10.5 Homeomorphisms Associated with the Direct Product Construction
171
product of two simplices [m] [n] , without introducing new vertices. See
the right part of Figure 10.16.
011
01
11
21
110
010
00
01
101
001
11
111
10
10
100
000
I2
I
00
3
20
[2]
[1]
F
10
Acyclic Categories
10.1 Basics
Many results in Combinatorial Algebraic Topology have until now been formulated in the context of posets. In this chapter we would like to emphasize
the more general framework of acyclic categories. As we shall see in sub
11.2 Discrete Morse Theory for CW Complexes
195
of a cone with apex in 2, and hence pairing cfw_2 gives a well-defined
acyclic matching with one critical cell cfw_2 in dimension 0.
If n = 3k, then we again have a face poset of the join of k copies of S0 .
11
Discrete Morse Theory
11.1 Discrete Morse Theory for Posets
When the set of cells of a CW complex is given by means of a combinatorial
enumeration, and the cell attachment maps are not too complicated, for instance if the CW complex in question is regu
11.2 Discrete Morse Theory for CW Complexes
189
Case 2. h f1 = f2 .
In fact, if h f1 = f2 , then it is much simpler to describe the homotopy
equivalence map f : X1 f1 X2 f2 . We may simply set
!
h(x), for x X1 ;
f (x) :=
(11.3)
x,
for x Int .
11.2.2 The M
12.1 Shellability
213
(1) The generalized simplicial complex obtained by the removal of the interiors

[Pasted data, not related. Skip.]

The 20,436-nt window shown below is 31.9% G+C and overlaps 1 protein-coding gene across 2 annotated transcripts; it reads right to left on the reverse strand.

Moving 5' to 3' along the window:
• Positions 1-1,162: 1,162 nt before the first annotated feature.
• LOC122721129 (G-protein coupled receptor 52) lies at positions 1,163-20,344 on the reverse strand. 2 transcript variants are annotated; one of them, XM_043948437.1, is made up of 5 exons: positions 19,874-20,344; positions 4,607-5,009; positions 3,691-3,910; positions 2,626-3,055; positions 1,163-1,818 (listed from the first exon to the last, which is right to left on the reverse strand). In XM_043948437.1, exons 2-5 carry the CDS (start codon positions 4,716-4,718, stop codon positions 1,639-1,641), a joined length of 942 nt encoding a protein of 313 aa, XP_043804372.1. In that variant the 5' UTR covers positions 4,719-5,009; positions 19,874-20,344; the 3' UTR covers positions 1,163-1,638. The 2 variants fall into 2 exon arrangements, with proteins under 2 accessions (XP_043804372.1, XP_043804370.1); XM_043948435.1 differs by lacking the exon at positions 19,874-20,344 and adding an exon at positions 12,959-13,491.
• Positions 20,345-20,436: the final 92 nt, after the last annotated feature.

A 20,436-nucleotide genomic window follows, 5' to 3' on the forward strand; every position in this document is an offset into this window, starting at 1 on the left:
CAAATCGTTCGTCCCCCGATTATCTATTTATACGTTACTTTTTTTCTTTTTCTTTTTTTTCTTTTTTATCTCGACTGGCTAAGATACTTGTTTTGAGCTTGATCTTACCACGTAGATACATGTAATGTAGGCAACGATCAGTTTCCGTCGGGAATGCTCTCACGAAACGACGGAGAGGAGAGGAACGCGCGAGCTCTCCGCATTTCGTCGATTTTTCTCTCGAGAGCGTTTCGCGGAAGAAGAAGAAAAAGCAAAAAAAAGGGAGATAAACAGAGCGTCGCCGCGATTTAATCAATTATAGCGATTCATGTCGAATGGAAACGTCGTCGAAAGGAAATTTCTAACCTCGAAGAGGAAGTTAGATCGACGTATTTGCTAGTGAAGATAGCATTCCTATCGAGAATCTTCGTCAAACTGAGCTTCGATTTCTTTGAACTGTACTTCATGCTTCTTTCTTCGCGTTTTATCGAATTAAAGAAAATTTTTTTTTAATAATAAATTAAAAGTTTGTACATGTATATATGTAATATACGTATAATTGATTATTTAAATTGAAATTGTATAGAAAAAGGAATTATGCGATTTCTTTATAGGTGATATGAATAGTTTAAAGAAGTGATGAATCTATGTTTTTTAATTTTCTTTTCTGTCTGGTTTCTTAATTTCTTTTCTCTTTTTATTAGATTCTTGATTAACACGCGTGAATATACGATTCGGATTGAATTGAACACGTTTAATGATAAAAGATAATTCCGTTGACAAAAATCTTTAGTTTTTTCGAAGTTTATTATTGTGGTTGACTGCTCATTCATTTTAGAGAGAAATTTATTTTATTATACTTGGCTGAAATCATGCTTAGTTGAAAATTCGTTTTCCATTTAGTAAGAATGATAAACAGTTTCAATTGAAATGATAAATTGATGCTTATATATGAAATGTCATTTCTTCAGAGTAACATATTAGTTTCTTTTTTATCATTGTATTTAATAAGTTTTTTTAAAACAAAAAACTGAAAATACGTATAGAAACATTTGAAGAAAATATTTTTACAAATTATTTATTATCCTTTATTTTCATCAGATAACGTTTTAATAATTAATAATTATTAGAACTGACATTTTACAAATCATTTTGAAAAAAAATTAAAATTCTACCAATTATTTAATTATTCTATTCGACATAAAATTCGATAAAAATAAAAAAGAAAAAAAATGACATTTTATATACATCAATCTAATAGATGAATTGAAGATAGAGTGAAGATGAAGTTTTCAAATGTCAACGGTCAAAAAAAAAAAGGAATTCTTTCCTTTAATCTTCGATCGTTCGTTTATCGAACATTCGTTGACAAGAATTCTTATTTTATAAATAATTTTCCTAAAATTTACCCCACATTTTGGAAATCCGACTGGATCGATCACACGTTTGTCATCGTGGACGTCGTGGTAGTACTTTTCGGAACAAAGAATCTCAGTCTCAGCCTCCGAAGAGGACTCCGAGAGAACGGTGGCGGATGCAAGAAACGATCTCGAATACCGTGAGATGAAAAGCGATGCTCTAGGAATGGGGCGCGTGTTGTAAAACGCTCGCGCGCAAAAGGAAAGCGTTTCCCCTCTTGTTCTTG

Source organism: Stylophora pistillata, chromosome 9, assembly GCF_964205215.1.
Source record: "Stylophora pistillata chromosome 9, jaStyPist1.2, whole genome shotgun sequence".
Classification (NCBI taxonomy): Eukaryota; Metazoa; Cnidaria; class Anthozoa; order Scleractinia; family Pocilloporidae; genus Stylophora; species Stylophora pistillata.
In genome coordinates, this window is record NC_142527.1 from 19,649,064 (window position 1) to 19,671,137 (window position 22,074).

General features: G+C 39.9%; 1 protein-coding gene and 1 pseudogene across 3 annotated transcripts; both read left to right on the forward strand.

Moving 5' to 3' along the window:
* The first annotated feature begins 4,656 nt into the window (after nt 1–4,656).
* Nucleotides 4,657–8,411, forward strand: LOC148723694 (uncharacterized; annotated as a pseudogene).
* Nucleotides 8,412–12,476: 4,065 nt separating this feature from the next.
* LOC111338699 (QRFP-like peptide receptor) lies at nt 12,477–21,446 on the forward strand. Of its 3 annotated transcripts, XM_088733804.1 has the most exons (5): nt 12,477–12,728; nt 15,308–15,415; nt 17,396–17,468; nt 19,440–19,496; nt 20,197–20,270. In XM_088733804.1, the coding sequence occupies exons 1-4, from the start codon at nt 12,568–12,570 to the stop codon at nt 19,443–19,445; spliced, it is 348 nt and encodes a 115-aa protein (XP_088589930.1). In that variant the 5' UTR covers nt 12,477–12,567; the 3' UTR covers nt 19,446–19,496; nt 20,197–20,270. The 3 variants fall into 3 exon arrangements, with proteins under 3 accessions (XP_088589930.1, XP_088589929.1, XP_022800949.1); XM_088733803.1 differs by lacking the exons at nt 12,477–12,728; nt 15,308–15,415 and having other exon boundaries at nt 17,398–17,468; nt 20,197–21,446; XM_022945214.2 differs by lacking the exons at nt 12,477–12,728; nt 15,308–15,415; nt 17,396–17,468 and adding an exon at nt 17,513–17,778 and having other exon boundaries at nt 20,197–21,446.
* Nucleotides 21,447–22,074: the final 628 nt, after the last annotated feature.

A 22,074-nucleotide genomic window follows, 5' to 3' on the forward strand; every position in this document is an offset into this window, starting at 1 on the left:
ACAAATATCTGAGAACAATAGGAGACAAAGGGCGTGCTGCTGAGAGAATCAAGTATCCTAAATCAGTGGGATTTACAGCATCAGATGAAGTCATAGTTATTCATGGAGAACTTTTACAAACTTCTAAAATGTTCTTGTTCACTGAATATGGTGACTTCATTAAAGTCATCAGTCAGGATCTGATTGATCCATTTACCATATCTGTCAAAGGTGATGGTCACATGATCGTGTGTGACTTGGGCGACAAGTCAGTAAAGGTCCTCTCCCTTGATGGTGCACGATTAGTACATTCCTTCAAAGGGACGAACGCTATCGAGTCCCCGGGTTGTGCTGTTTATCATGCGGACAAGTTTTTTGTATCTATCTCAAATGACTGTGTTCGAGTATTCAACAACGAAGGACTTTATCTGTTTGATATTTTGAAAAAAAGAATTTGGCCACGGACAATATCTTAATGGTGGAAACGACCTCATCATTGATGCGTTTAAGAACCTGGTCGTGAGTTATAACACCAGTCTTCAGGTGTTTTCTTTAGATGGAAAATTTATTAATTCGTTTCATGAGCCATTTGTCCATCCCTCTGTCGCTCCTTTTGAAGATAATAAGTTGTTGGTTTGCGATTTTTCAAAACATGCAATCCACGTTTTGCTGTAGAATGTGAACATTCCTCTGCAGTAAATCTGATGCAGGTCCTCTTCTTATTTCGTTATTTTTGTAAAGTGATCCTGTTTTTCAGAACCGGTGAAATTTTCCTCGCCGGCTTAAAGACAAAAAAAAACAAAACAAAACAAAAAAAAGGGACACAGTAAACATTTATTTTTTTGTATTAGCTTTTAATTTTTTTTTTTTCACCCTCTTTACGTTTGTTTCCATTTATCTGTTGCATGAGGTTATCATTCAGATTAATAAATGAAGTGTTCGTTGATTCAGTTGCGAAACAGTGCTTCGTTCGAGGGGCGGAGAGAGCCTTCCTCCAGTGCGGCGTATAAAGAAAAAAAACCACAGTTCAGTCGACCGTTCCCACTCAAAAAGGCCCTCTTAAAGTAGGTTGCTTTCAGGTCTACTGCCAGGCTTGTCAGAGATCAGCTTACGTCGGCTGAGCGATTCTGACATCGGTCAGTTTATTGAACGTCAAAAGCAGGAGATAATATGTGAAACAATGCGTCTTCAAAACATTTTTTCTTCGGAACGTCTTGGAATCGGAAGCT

! := \ "
of the spanning simplices, that is, the complex
Int , is
collapsible. Even stronger, this complex can be obtained from a simplex by
a sequence
10.4 Intervals in Acyclic Categories
161
x
z
y
(C)
(Bd C)
Fig. 10.8. Nerves of the categories in Figure 10.7.
|Bd K|
= |(F(K)|
= |K|.
(10.5)
In particular, as an immediate corollary of (10.5) we see that an arbitrary
regular CW complex is homeomorphic t
11.2 Discrete Morse Theory for CW Complexes
191
Case 2. The cell is not critical.
In this case we must have (d(), ) M . Note that d() is maximal in F() \
! = \ (Int Int d().
cfw_, and let
Clearly, removing the pair (d(), ) is a cellular collapse; in part
10.2 The Regular Trisp of Composable Morphism Chains
155
regular trisps (P ) are always abstract simplicial complexes. On the other
hand, when P is a poset, the abstract simplicial complex (P ) is always a flag
complex; see Section 9.1.1; hence, for examp
10.6 The M
obius Function
1
1
1
1
1
1
1
1
1
1
1
1
0
1
1
1
1
0
0
1
1
1
1
1
177
Fig. 10.20. M
obius functions on morphisms of acyclic categories from Figure 10.1.
for all f : O(C) C, and
(f ) = ( )f,
(10.26)
for all f : O(C) C and , : M(C) C. Let x O(C). Th
11.2 Discrete Morse Theory for CW Complexes
199
The critical simplices form a subcomplex of Xn , which we call XnC . By
Theorem 11.13, there exists a sequence of elementary collapses leading from
Xn to XnC . Observe that if A = (a1 , . . . , at ) and B =
11.1 Discrete Morse Theory for Posets
185
S1 <U <U Sp <U T1 <U <U Tq
yields a cycle, contradicting the assumption that our matching was acyclic; in
the second case such a cycle is given by
S1 <U <U Sp <U Y <U T1 <U <U Tq .
Part (2) is straightforward. If
9.4 Chain Complexes
147
indexed with the number partitions of n; these are precisely the Sn -orbits of
the set partitions of n. Several collapsing sequences are readily seen in this
special case. We examine the case of general n in greater detail in Secti